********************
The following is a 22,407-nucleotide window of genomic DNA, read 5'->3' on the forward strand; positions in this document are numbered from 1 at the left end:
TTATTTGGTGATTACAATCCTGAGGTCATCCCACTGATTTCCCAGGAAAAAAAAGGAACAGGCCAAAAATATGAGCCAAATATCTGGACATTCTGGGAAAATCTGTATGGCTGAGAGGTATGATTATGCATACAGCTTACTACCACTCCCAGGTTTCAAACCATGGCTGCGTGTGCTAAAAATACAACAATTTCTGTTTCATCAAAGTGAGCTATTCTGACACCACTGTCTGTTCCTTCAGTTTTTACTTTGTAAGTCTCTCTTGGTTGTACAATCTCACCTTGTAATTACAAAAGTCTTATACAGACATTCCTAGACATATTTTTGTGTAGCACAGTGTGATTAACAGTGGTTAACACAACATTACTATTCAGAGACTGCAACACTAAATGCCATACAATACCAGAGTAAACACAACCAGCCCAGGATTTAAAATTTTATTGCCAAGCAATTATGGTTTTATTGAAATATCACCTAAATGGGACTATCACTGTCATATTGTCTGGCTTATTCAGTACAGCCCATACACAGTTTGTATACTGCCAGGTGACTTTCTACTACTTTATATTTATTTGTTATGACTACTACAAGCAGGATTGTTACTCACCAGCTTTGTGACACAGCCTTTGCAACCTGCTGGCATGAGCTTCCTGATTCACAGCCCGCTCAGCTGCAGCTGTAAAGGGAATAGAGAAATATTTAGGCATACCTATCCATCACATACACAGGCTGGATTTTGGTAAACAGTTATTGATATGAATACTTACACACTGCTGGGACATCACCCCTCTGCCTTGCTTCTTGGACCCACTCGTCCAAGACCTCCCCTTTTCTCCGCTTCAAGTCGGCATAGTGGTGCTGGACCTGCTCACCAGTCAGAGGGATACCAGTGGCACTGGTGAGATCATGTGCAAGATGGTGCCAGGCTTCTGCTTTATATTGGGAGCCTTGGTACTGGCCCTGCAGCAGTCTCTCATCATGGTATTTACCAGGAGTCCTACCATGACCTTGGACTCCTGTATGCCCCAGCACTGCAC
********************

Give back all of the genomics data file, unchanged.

The following is a 22,407-nucleotide window of genomic DNA, read 5'->3' on the forward strand; positions in this document are numbered from 1 at the left end:
TTATTTGGTGATTACAATCCTGAGGTCATCCCACTGATTTCCCAGGAAAAAAAAGGAACAGGCCAAAAATATGAGCCAAATATCTGGACATTCTGGGAAAATCTGTATGGCTGAGAGGTATGATTATGCATACAGCTTACTACCACTCCCAGGTTTCAAACCATGGCTGCGTGTGCTAAAAATACAACAATTTCTGTTTCATCAAAGTGAGCTATTCTGACACCACTGTCTGTTCCTTCAGTTTTTACTTTGTAAGTCTCTCTTGGTTGTACAATCTCACCTTGTAATTACAAAAGTCTTATACAGACATTCCTAGACATATTTTTGTGTAGCACAGTGTGATTAACAGTGGTTAACACAACATTACTATTCAGAGACTGCAACACTAAATGCCATACAATACCAGAGTAAACACAACCAGCCCAGGATTTAAAATTTTATTGCCAAGCAATTATGGTTTTATTGAAATATCACCTAAATGGGACTATCACTGTCATATTGTCTGGCTTATTCAGTACAGCCCATACACAGTTTGTATACTGCCAGGTGACTTTCTACTACTTTATATTTATTTGTTATGACTACTACAAGCAGGATTGTTACTCACCAGCTTTGTGACACAGCCTTTGCAACCTGCTGGCATGAGCTTCCTGATTCACAGCCCGCTCAGCTGCAGCTGTAAAGGGAATAGAGAAATATTTAGGCATACCTATCCATCACATACACAGGCTGGATTTTGGTAAACAGTTATTGATATGAATACTTACACACTGCTGGGACATCACCCCTCTGCCTTGCTTCTTGGACCCACTCGTCCAAGACCTCCCCTTTTCTCCGCTTCAAGTCGGCATAGTGGTGCTGGACCTGCTCACCAGTCAGAGGGATACCAGTGGCACTGGTGAGATCATGTGCAAGATGGTGCCAGGCTTCTGCTTTATATTGGGAGCCTTGGTACTGGCCCTGCAGCAGTCTCTCATCATGGTATTTACCAGGAGTCCTACCATGACCTTGGACTCCTGTATGCCCCAGCACTGCAC